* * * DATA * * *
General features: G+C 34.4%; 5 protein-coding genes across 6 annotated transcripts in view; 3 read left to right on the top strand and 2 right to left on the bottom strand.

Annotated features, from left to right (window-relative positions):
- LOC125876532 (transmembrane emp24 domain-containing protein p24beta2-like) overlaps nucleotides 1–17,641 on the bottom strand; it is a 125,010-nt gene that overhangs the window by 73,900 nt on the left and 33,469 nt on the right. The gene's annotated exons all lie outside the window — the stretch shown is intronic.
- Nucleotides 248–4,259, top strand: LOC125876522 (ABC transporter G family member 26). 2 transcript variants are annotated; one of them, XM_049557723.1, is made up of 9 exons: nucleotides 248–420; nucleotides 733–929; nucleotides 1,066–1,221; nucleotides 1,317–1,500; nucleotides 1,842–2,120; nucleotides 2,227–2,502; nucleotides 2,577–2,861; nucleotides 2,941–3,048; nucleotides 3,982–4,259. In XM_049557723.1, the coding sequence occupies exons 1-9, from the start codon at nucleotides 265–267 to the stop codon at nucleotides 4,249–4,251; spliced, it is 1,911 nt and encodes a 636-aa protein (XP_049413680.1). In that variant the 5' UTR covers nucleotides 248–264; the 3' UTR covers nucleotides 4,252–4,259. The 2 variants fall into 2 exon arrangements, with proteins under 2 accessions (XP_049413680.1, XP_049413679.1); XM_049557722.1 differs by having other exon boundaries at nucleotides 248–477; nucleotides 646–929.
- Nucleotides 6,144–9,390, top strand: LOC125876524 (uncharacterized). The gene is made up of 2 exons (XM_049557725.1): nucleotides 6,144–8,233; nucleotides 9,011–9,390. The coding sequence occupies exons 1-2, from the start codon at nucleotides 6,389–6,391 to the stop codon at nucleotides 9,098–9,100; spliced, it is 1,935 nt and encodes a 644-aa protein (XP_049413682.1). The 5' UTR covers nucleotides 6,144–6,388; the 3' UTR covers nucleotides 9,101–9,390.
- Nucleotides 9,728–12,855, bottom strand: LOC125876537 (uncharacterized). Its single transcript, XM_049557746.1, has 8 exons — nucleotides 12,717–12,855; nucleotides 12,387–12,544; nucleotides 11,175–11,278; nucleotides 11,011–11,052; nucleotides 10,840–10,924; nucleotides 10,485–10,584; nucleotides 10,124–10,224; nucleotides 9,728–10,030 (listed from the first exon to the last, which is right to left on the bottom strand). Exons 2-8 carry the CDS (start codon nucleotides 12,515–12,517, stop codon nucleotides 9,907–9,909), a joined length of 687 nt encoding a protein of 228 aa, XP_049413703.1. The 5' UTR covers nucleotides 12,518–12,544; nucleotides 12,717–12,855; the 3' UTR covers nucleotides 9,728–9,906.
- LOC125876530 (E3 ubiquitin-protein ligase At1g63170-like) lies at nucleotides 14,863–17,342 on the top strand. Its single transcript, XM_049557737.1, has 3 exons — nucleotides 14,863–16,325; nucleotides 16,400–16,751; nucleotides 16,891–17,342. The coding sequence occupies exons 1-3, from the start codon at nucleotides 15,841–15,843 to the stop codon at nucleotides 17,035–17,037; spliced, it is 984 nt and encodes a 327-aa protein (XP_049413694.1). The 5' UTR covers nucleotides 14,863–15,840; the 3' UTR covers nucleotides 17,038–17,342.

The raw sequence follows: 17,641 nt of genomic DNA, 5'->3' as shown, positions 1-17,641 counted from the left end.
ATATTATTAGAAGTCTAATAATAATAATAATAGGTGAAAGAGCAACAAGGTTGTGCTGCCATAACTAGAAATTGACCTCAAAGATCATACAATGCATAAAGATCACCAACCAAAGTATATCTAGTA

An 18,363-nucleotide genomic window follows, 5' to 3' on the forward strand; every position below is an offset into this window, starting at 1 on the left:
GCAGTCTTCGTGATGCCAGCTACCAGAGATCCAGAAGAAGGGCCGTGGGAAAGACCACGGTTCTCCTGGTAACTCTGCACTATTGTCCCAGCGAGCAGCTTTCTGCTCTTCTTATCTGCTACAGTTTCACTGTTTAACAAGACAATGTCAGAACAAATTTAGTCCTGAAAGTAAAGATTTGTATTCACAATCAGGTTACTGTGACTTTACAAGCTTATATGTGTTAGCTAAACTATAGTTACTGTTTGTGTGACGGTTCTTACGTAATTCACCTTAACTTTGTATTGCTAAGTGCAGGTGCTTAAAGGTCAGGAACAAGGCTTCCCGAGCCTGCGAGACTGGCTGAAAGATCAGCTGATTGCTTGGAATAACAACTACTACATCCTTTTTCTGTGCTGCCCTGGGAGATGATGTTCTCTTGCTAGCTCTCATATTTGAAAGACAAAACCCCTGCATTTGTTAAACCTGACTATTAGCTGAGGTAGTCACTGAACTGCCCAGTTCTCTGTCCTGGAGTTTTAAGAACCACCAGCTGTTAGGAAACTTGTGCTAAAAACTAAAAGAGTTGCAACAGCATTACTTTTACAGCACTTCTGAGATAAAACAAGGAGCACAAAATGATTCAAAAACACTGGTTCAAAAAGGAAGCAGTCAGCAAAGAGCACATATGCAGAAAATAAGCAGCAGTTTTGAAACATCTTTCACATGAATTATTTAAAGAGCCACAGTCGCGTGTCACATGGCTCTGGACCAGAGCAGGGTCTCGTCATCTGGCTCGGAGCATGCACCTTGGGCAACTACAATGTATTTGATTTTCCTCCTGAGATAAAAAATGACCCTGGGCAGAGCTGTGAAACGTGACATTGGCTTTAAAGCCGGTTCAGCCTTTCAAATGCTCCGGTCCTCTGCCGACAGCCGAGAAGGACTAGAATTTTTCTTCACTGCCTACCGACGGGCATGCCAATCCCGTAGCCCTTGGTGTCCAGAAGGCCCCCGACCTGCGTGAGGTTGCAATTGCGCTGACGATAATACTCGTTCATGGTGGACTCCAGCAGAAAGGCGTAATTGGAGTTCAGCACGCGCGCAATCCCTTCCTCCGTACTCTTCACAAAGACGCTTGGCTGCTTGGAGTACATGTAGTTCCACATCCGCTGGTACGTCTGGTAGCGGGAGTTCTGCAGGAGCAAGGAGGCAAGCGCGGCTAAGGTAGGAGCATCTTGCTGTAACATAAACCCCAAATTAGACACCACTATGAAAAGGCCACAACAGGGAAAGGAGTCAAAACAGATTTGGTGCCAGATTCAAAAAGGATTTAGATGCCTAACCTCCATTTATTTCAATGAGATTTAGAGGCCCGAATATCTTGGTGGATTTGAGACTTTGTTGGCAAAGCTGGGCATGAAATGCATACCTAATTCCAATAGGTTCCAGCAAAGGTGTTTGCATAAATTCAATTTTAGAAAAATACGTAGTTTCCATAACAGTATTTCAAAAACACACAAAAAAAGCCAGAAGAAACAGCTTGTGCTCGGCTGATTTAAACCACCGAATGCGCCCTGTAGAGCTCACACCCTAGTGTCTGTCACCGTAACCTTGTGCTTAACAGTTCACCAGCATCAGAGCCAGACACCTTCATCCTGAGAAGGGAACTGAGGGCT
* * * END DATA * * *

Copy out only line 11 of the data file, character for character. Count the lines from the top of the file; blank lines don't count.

GCAGTCTTCGTGATGCCAGCTACCAGAGATCCAGAAGAAGGGCCGTGGGAAAGACCACGGTTCTCCTGGTAACTCTGCACTATTGTCCCAGCGAGCAGCTTTCTGCTCTTCTTATCTGCTACAGTTTCACTGTTTAACAAGACAATGTCAGAACAAATTTAGTCCTGAAAGTAAAGATTTGTATTCACAATCAGGTTACTGTGACTTTACAAGCTTATATGTGTTAGCTAAACTATAGTTACTGTTTGTGTGACGGTTCTTACGTAATTCACCTTAACTTTGTATTGCTAAGTGCAGGTGCTTAAAGGTCAGGAACAAGGCTTCCCGAGCCTGCGAGACTGGCTGAAAGATCAGCTGATTGCTTGGAATAACAACTACTACATCCTTTTTCTGTGCTGCCCTGGGAGATGATGTTCTCTTGCTAGCTCTCATATTTGAAAGACAAAACCCCTGCATTTGTTAAACCTGACTATTAGCTGAGGTAGTCACTGAACTGCCCAGTTCTCTGTCCTGGAGTTTTAAGAACCACCAGCTGTTAGGAAACTTGTGCTAAAAACTAAAAGAGTTGCAACAGCATTACTTTTACAGCACTTCTGAGATAAAACAAGGAGCACAAAATGATTCAAAAACACTGGTTCAAAAAGGAAGCAGTCAGCAAAGAGCACATATGCAGAAAATAAGCAGCAGTTTTGAAACATCTTTCACATGAATTATTTAAAGAGCCACAGTCGCGTGTCACATGGCTCTGGACCAGAGCAGGGTCTCGTCATCTGGCTCGGAGCATGCACCTTGGGCAACTACAATGTATTTGATTTTCCTCCTGAGATAAAAAATGACCCTGGGCAGAGCTGTGAAACGTGACATTGGCTTTAAAGCCGGTTCAGCCTTTCAAATGCTCCGGTCCTCTGCCGACAGCCGAGAAGGACTAGAATTTTTCTTCACTGCCTACCGACGGGCATGCCAATCCCGTAGCCCTTGGTGTCCAGAAGGCCCCCGACCTGCGTGAGGTTGCAATTGCGCTGACGATAATACTCGTTCATGGTGGACTCCAGCAGAAAGGCGTAATTGGAGTTCAGCACGCGCGCAATCCCTTCCTCCGTACTCTTCACAAAGACGCTTGGCTGCTTGGAGTACATGTAGTTCCACATCCGCTGGTACGTCTGGTAGCGGGAGTTCTGCAGGAGCAAGGAGGCAAGCGCGGCTAAGGTAGGAGCATCTTGCTGTAACATAAACCCCAAATTAGACACCACTATGAAAAGGCCACAACAGGGAAAGGAGTCAAAACAGATTTGGTGCCAGATTCAAAAAGGATTTAGATGCCTAACCTCCATTTATTTCAATGAGATTTAGAGGCCCGAATATCTTGGTGGATTTGAGACTTTGTTGGCAAAGCTGGGCATGAAATGCATACCTAATTCCAATAGGTTCCAGCAAAGGTGTTTGCATAAATTCAATTTTAGAAAAATACGTAGTTTCCATAACAGTATTTCAAAAACACACAAAAAAAGCCAGAAGAAACAGCTTGTGCTCGGCTGATTTAAACCACCGAATGCGCCCTGTAGAGCTCACACCCTAGTGTCTGTCACCGTAACCTTGTGCTTAACAGTTCACCAGCATCAGAGCCAGACACCTTCATCCTGAGAAGGGAACTGAGGGCT